DC BRUSHLESS FANS
APPLICATION NOTE DC BRUSHLESS FANS
Eric Adamson April 12, 1998
The term "brushless" refers to the means of commutation employed by a fan or motor.
(For the remainder of this document, motor and fan may be used interchangeably,
the latter being merely a motor with blades attached to its shaft.)
Commutation is a necessary feature of DC motors - in such motors, sustained rotation is impossible,
unless the direction of current flowing through the motor windings is reversed every 180° of rotation.
Figure 1 (above) depicts a simplified DC motor,
consisting of a single-turn winding positioned between two permanent magnets of opposing polarity.
As current passes through the winding, an electromagnetic field is established.
Magnetic forces compel the winding to turn until its poles align with those of the permanent magnets.
Commutation guarantees that the poles never actually align - every 180°,
the winding current reverses direction, causing the cycle to repeat indefinitely.
In brushless fans, commutation is not achieved through mechanical means,
but instead, through the use of an electronic control circuit. By using a fixed coil,
and placing permanent magnets on the rotating portion of the motor, this becomes possible.
Figure 2 shows a disassembled brushless fan - the Comair/Rotron Flight 80, which is currently used in the PPBS:
-Primary components in this design are labeled for clarity:
N-Channel JFET (Junction Field Effect Transistor)
PTC (Positive Temperature Coefficient) Thermistor
Hall Effect Sensor (see text below)
Rotor Magnet (arrow pointing at N-S pole transition)
The fan commutation circuitry consists of two N-channel JFET's, one PTC thermistor, three diodes,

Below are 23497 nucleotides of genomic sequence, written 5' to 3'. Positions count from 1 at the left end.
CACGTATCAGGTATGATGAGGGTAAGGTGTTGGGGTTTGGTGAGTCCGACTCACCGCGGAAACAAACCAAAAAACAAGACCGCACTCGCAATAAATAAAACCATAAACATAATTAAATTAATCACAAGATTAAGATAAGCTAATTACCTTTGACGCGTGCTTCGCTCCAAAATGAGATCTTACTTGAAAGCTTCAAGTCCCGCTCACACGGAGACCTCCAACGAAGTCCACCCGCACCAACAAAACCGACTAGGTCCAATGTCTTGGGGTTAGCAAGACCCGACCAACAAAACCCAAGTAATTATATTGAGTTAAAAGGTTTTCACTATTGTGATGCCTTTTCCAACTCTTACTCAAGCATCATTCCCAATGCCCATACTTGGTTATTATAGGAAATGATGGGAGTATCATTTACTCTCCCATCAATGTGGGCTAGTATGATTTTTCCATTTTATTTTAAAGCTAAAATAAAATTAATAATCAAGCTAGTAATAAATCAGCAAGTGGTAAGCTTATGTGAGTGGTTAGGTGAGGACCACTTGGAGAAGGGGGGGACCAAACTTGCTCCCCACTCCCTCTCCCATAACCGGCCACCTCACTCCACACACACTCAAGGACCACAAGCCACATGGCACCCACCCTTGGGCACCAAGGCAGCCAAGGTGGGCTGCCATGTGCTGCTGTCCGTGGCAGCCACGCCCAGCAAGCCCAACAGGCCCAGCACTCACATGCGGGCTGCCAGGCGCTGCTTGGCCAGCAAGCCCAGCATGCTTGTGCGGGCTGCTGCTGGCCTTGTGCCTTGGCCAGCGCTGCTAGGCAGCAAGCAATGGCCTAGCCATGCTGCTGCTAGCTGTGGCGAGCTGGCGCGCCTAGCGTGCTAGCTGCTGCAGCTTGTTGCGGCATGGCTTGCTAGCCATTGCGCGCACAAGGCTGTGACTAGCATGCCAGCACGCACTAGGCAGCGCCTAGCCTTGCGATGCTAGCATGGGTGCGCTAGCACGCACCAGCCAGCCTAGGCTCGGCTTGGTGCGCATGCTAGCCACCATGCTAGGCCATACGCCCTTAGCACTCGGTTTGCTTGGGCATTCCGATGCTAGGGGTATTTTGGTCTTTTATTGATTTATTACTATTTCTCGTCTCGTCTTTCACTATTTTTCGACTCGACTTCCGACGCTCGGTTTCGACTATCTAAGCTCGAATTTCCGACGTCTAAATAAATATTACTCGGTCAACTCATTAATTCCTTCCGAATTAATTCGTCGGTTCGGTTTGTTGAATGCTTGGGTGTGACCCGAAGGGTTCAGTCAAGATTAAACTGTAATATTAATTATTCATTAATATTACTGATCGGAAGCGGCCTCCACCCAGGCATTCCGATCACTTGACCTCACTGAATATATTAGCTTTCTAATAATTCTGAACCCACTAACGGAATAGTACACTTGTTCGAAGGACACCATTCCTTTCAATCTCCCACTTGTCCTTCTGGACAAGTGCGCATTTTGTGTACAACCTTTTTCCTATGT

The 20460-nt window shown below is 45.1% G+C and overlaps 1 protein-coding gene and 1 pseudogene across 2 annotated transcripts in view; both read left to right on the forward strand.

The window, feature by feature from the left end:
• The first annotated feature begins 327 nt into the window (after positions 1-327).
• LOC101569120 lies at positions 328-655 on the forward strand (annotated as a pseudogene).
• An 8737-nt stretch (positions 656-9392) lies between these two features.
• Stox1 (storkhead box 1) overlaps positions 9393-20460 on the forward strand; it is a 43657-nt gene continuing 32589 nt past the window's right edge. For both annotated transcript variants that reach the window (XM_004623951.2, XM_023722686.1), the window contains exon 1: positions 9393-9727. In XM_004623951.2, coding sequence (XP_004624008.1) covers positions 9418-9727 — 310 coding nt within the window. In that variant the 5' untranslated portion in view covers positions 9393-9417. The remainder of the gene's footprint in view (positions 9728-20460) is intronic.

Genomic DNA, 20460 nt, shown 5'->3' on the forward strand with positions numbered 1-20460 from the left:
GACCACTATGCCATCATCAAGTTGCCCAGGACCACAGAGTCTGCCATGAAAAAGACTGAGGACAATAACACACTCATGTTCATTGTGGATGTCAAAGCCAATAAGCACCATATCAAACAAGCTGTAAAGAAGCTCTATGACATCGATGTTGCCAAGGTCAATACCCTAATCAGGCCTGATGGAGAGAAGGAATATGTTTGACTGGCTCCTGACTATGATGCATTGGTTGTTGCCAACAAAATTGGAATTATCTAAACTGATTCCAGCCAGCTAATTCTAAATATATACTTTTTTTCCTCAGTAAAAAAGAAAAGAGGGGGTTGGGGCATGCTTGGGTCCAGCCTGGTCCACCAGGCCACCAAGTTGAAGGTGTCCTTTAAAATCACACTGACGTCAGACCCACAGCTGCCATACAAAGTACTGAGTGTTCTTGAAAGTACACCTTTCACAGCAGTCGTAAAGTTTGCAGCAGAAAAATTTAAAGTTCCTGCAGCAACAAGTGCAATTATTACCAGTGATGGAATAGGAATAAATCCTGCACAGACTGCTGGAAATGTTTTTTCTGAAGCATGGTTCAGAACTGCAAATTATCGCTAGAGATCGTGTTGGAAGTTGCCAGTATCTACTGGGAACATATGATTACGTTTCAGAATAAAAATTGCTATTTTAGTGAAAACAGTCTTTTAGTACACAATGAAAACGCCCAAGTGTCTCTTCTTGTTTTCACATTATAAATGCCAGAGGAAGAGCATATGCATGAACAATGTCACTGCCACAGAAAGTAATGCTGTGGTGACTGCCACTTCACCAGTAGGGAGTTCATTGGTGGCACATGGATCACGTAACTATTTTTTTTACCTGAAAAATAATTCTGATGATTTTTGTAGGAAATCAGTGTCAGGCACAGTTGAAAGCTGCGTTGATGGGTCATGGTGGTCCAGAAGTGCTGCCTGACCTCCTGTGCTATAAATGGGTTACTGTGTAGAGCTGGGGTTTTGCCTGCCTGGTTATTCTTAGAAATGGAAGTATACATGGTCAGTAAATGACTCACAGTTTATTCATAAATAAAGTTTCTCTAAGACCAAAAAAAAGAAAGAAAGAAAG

and one Hall Effect IC, which is mounted directly beneath the stator armature.
(Duplicate components have not been labeled in Figure 2, to keep the diagram uncluttered.)
BRUSHLESS DC FAN OPERATION
Fan operation is relatively simple. A Hall Effect sensor (see Figure 3, below) is the primary control component.
The fan rotor rests in the stator armature such that a circular permanent magnet,
mounted inside the rotor, is in proximity with the Hall Effect sensor.
When the N-S pole transition (see Figure 2) of the rotor magnet passes the Hall Effect sensor,
two 50% duty cycle pulses are generated, 180° out of phase.
During normal operation, these pulses are issued repeatedly, forming two complementary pulse trains.
These pulses are used to drive the two JFET's - each of which switches drive current to a separate pair of stator coils.
Because the pulse trains are 180° out of phase, when one JFET is on, the other is off.
Thus at any given instant, one pair of coils is energized.
Alternate firing of these coil pairs in succession results in steady rotation of the fan rotor.
In case of high temperature due to fault or fan stall, the PTC thermistor's resistance increases,
thereby throttling coil current until fan temperature returns to a reasonable level.
Two reverse-biased diodes protect the JFET's from inductive back-emf during switching,
and a third protects the control circuitry, should the fan be connected with reversed polarity.
◆ ADVANTAGES AND LIMITATIONS OF DC BRUSHLESS MOTORS
Brushless motors provide a number of advantages, particularly the following:
Improved Efficiency Conventional DC motors have high inertia,
due to the presence of bulky rotor coils.
Because permanent magnets can be made relatively lightweight,
brushless motors may have significantly lighter rotors.
These rotors are capable of faster changes in speed, and deliver torque more efficiently,
because less energy is required to turn the rotor.
Consequently, more energy is available for transfer to the load.
Low EMI Brushes in conventional DC motors cause sparking,
and broadband electromagnetic interference.
Brushless motors do not exhibit this effect.
In fact, brushless motors are highly suitable for use in hazardous atmospheres,
and with proper sealing, they are suitable for underwater applications.
High Reliability Conventional DC motors are subject to greater physical wear.
Particularly, the commutator brushes must eventually be replaced.
The operation of brushless motors involves less mechanical activity, leading to superior reliability.
Brushless motors, as a consequence of their low inertia, are more prone to stalling than conventional DC motors. Because their electronic control circuitry is not tolerant of high temperatures,
thermistors are typically included in brushless designs as a means of safeguarding against these conditions.
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